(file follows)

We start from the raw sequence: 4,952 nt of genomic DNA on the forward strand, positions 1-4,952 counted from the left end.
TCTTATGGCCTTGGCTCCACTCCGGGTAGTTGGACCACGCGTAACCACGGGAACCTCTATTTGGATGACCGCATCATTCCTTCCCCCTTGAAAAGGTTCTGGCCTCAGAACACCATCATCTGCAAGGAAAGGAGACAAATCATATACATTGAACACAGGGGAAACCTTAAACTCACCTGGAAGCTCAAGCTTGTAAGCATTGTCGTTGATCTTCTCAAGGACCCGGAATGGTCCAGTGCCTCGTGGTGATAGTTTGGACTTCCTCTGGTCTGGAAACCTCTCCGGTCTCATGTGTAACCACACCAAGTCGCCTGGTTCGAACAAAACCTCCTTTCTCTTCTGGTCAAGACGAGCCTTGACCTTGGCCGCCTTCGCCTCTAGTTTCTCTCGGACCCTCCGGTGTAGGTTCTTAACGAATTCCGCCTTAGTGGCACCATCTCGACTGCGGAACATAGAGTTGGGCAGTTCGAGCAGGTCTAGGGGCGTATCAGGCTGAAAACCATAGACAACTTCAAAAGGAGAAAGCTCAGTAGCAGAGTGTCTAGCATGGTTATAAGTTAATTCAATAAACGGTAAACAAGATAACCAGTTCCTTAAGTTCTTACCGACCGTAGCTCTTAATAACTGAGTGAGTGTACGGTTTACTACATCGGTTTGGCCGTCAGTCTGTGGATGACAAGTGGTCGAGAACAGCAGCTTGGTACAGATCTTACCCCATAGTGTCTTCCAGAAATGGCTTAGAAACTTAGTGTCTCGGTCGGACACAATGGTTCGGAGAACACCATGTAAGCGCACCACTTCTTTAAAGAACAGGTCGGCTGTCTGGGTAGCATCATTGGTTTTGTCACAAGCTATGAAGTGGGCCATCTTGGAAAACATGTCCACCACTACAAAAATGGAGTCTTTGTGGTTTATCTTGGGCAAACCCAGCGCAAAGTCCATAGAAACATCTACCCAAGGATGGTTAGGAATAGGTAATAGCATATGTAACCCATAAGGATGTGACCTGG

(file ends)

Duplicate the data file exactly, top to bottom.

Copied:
We start from the raw sequence: 4,952 nt of genomic DNA on the forward strand, positions 1-4,952 counted from the left end.
TCTTATGGCCTTGGCTCCACTCCGGGTAGTTGGACCACGCGTAACCACGGGAACCTCTATTTGGATGACCGCATCATTCCTTCCCCCTTGAAAAGGTTCTGGCCTCAGAACACCATCATCTGCAAGGAAAGGAGACAAATCATATACATTGAACACAGGGGAAACCTTAAACTCACCTGGAAGCTCAAGCTTGTAAGCATTGTCGTTGATCTTCTCAAGGACCCGGAATGGTCCAGTGCCTCGTGGTGATAGTTTGGACTTCCTCTGGTCTGGAAACCTCTCCGGTCTCATGTGTAACCACACCAAGTCGCCTGGTTCGAACAAAACCTCCTTTCTCTTCTGGTCAAGACGAGCCTTGACCTTGGCCGCCTTCGCCTCTAGTTTCTCTCGGACCCTCCGGTGTAGGTTCTTAACGAATTCCGCCTTAGTGGCACCATCTCGACTGCGGAACATAGAGTTGGGCAGTTCGAGCAGGTCTAGGGGCGTATCAGGCTGAAAACCATAGACAACTTCAAAAGGAGAAAGCTCAGTAGCAGAGTGTCTAGCATGGTTATAAGTTAATTCAATAAACGGTAAACAAGATAACCAGTTCCTTAAGTTCTTACCGACCGTAGCTCTTAATAACTGAGTGAGTGTACGGTTTACTACATCGGTTTGGCCGTCAGTCTGTGGATGACAAGTGGTCGAGAACAGCAGCTTGGTACAGATCTTACCCCATAGTGTCTTCCAGAAATGGCTTAGAAACTTAGTGTCTCGGTCGGACACAATGGTTCGGAGAACACCATGTAAGCGCACCACTTCTTTAAAGAACAGGTCGGCTGTCTGGGTAGCATCATTGGTTTTGTCACAAGCTATGAAGTGGGCCATCTTGGAAAACATGTCCACCACTACAAAAATGGAGTCTTTGTGGTTTATCTTGGGCAAACCCAGCGCAAAGTCCATAGAAACATCTACCCAAGGATGGTTAGGAATAGGTAATAGCATATGTAACCCATAAGGATGTGACCTGG